Hours after Joel Embiid said after the Sixers' morning shootaround Saturday that he was "not healthy," president of basketball operations Bryan Colangelo revealed the rookie big man has "a very minor meniscal tear" in his left knee found in an MRI on Jan. 20.

"On the MRI that was conducted shortly after the injury vs. Portland, the MRI revealed obviously what we thought it to be — a bone bruise," Colangelo said before the Sixers' game against Miami on Saturday.

"There was also the recognition that there was a very minor meniscal tear. But it was not thought to be acute and it was not thought to be the source of the pain, inflammation or symptoms. That is the case."

Since the tear is not believed to be acute, the injury "likely or could have been pre-existing," according to Colangelo. Embiid is being treated for the bone bruise, Colangelo said.

"The bone bruise treatment and progression toward getting back to play is simply a pattern of loading and recovery and training that ultimately results in him being asymptomatic," Colangelo said. "Once he is asymptomatic, he'll be back on the court."

Embiid has missed nine straight games and 12 of the Sixers' last 13. Embiid missed three games after the Jan. 20 game against Portland, but then returned against the Rockets on Jan. 27 and suffered a left knee contusion. He's been out since and is still dealing with soreness and swelling.

 

Why let Embiid play against the Rockets on Jan. 27? According to Colangelo, Embiid's symptoms had subsided and symptoms were "non-reactive in any kind of way" in the four days of practicing leading up to the Houston game. It wasn't until Jan. 29 the swelling began, Colangelo said.

"From that time forward, we're back to the same path of trying to treat the symptoms, not the MRI, but once again as we look to get him back," Colangelo said. "We’re trying to do the best path toward him getting back on the basketball court. But all in all, it’s all about the long-term health and viability of the athlete.”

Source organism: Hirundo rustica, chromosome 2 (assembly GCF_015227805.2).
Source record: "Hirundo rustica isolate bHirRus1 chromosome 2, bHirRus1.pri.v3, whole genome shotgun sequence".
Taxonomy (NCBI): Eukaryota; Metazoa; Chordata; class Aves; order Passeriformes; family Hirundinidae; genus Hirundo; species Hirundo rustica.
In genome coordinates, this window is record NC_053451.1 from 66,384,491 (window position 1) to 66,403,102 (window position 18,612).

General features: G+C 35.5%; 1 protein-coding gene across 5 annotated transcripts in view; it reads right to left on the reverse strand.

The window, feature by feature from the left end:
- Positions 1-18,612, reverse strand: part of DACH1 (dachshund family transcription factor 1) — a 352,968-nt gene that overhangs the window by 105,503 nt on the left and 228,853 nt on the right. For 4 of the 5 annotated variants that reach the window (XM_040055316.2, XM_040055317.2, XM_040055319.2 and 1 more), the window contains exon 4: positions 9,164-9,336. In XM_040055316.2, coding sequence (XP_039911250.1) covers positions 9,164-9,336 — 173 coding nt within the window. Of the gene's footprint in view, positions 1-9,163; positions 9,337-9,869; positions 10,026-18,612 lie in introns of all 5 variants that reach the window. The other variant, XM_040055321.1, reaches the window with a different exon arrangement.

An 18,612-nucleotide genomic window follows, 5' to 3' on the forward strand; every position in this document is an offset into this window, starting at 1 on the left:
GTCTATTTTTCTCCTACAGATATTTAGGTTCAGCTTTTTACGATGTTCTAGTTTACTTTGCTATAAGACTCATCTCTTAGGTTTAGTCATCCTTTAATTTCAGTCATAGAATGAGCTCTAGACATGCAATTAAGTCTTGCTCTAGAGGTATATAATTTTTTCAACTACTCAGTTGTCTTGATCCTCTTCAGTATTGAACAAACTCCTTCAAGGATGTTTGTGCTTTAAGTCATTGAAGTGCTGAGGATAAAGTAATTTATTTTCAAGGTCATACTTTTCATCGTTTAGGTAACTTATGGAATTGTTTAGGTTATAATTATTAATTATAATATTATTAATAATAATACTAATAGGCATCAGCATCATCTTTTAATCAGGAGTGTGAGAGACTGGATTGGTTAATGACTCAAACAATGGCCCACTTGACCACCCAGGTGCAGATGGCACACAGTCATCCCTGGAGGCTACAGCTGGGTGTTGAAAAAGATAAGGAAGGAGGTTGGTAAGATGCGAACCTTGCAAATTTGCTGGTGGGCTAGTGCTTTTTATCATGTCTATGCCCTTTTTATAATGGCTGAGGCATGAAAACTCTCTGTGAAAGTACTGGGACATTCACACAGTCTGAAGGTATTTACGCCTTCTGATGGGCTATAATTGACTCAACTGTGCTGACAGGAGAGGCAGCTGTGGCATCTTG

Derek Bodner first reported the injury. According to Bodner, it's a low-grade tear and it will not require surgery.

Embiid is not expected to return before the All-Star break. Colangelo said Saturday that it's "very unlikely" he plays before the All-Star break, citing lack of practice opportunities before then. The Sixers have two games this week before next weekend's break after Saturday's game against Miami. Colangelo also said Embiid will not participate in the BBVA Rising Stars Challenge and the Skills Challenge.

"He’s progressing well, but we’re still contemplating that if he doesn’t play in Charlotte on Monday or in Boston on Wednesday, he’s certainly not going to play in the Rising Stars game," Colangelo said. "But it’s more than likely we’ll hold him back until the end of the All-Star break, because that gives us the clearest path to a number of days where he can progress toward full health and recovery."

Colangelo said there was no reason to shut down Embiid because of the injury according to the medical information they have, and they will continue to treat the symptoms. He also pointed to Ben Simmons' potential return as a reason why he wouldn't shut Embiid down because the Sixers would like "an idea of exactly what we have."

"Once he's healthy and has fully progressed to the point where it's a clear path to a return to play," Colangelo said, "we'll get him back out there to play. But again, at this stage, once again, it's not thought to be a severe injury.

"If it was anything other than that, I'd be possibly singing a different tune."

CSNPhilly.com's Jessica Camerato contributed to this report.